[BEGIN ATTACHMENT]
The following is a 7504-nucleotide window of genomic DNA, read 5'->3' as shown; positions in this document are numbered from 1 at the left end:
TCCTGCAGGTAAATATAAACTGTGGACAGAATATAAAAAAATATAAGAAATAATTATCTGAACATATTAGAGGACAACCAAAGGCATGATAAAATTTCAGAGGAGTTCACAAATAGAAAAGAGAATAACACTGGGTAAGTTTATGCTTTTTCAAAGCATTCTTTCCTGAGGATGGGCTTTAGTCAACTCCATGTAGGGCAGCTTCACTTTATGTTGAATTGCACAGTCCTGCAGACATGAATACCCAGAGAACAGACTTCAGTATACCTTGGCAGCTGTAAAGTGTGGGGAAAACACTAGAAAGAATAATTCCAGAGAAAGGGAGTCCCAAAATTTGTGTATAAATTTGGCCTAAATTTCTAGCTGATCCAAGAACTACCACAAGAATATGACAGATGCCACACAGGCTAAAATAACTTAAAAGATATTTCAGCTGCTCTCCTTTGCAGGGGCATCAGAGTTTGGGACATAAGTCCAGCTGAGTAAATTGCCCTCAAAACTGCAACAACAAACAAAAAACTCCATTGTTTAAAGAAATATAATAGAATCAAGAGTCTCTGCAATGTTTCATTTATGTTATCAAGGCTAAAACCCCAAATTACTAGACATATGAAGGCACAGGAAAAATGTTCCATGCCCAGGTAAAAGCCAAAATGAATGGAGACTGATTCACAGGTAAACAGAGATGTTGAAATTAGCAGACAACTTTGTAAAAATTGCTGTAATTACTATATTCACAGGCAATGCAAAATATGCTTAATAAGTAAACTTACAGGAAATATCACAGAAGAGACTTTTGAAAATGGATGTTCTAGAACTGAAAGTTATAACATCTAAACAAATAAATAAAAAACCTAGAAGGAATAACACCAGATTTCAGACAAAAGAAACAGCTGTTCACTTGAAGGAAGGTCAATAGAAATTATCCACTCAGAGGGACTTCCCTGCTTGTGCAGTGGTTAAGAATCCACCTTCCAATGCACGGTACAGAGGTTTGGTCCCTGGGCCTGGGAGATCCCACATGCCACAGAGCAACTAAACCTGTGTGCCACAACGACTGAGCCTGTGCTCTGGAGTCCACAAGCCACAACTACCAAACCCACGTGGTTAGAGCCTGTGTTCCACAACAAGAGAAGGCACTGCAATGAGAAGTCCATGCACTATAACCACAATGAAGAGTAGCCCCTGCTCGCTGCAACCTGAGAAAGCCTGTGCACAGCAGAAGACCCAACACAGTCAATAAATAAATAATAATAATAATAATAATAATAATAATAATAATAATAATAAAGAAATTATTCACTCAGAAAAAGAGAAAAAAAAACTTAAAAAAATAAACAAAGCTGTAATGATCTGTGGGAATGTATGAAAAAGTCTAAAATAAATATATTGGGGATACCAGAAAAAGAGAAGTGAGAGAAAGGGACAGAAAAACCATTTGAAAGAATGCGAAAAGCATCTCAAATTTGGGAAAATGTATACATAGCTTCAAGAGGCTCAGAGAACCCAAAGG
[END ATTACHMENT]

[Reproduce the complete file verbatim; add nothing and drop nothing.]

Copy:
The following is a 7504-nucleotide window of genomic DNA, read 5'->3' as shown; positions in this document are numbered from 1 at the left end:
TCCTGCAGGTAAATATAAACTGTGGACAGAATATAAAAAAATATAAGAAATAATTATCTGAACATATTAGAGGACAACCAAAGGCATGATAAAATTTCAGAGGAGTTCACAAATAGAAAAGAGAATAACACTGGGTAAGTTTATGCTTTTTCAAAGCATTCTTTCCTGAGGATGGGCTTTAGTCAACTCCATGTAGGGCAGCTTCACTTTATGTTGAATTGCACAGTCCTGCAGACATGAATACCCAGAGAACAGACTTCAGTATACCTTGGCAGCTGTAAAGTGTGGGGAAAACACTAGAAAGAATAATTCCAGAGAAAGGGAGTCCCAAAATTTGTGTATAAATTTGGCCTAAATTTCTAGCTGATCCAAGAACTACCACAAGAATATGACAGATGCCACACAGGCTAAAATAACTTAAAAGATATTTCAGCTGCTCTCCTTTGCAGGGGCATCAGAGTTTGGGACATAAGTCCAGCTGAGTAAATTGCCCTCAAAACTGCAACAACAAACAAAAAACTCCATTGTTTAAAGAAATATAATAGAATCAAGAGTCTCTGCAATGTTTCATTTATGTTATCAAGGCTAAAACCCCAAATTACTAGACATATGAAGGCACAGGAAAAATGTTCCATGCCCAGGTAAAAGCCAAAATGAATGGAGACTGATTCACAGGTAAACAGAGATGTTGAAATTAGCAGACAACTTTGTAAAAATTGCTGTAATTACTATATTCACAGGCAATGCAAAATATGCTTAATAAGTAAACTTACAGGAAATATCACAGAAGAGACTTTTGAAAATGGATGTTCTAGAACTGAAAGTTATAACATCTAAACAAATAAATAAAAAACCTAGAAGGAATAACACCAGATTTCAGACAAAAGAAACAGCTGTTCACTTGAAGGAAGGTCAATAGAAATTATCCACTCAGAGGGACTTCCCTGCTTGTGCAGTGGTTAAGAATCCACCTTCCAATGCACGGTACAGAGGTTTGGTCCCTGGGCCTGGGAGATCCCACATGCCACAGAGCAACTAAACCTGTGTGCCACAACGACTGAGCCTGTGCTCTGGAGTCCACAAGCCACAACTACCAAACCCACGTGGTTAGAGCCTGTGTTCCACAACAAGAGAAGGCACTGCAATGAGAAGTCCATGCACTATAACCACAATGAAGAGTAGCCCCTGCTCGCTGCAACCTGAGAAAGCCTGTGCACAGCAGAAGACCCAACACAGTCAATAAATAAATAATAATAATAATAATAATAATAATAATAATAATAATAATAAAGAAATTATTCACTCAGAAAAAGAGAAAAAAAAACTTAAAAAAATAAACAAAGCTGTAATGATCTGTGGGAATGTATGAAAAAGTCTAAAATAAATATATTGGGGATACCAGAAAAAGAGAAGTGAGAGAAAGGGACAGAAAAACCATTTGAAAGAATGCGAAAAGCATCTCAAATTTGGGAAAATGTATACATAGCTTCAAGAGGCTCAGAGAACCCAAAGG